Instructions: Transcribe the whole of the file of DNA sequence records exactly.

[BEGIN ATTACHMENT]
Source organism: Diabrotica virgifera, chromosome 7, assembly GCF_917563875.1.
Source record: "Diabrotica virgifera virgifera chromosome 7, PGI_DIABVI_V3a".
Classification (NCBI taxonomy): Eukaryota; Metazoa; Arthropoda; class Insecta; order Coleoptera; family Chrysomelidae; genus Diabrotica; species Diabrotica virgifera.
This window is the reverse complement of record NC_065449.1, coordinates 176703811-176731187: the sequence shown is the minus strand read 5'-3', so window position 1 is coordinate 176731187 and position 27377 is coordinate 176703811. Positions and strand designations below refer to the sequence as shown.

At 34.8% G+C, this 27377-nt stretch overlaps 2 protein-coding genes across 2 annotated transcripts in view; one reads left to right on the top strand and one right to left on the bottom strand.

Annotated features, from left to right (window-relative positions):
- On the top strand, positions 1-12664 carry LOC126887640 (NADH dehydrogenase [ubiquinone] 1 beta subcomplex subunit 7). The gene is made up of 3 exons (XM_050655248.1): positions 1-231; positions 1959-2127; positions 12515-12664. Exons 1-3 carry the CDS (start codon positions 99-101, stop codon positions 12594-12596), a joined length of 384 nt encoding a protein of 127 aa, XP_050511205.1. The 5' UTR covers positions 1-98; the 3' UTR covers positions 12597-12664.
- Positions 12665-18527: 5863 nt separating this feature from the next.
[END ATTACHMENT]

Source organism: Diabrotica virgifera, chromosome 7, assembly GCF_917563875.1.
Source record: "Diabrotica virgifera virgifera chromosome 7, PGI_DIABVI_V3a".
Classification (NCBI taxonomy): Eukaryota; Metazoa; Arthropoda; class Insecta; order Coleoptera; family Chrysomelidae; genus Diabrotica; species Diabrotica virgifera.
This window is the reverse complement of record NC_065449.1, coordinates 176703811-176731187: the sequence shown is the minus strand read 5'-3', so window position 1 is coordinate 176731187 and position 27377 is coordinate 176703811. Positions and strand designations below refer to the sequence as shown.

At 34.8% G+C, this 27377-nt stretch overlaps 2 protein-coding genes across 2 annotated transcripts in view; one reads left to right on the top strand and one right to left on the bottom strand.

Annotated features, from left to right (window-relative positions):
- On the top strand, positions 1-12664 carry LOC126887640 (NADH dehydrogenase [ubiquinone] 1 beta subcomplex subunit 7). The gene is made up of 3 exons (XM_050655248.1): positions 1-231; positions 1959-2127; positions 12515-12664. Exons 1-3 carry the CDS (start codon positions 99-101, stop codon positions 12594-12596), a joined length of 384 nt encoding a protein of 127 aa, XP_050511205.1. The 5' UTR covers positions 1-98; the 3' UTR covers positions 12597-12664.
- Positions 12665-18527: 5863 nt separating this feature from the next.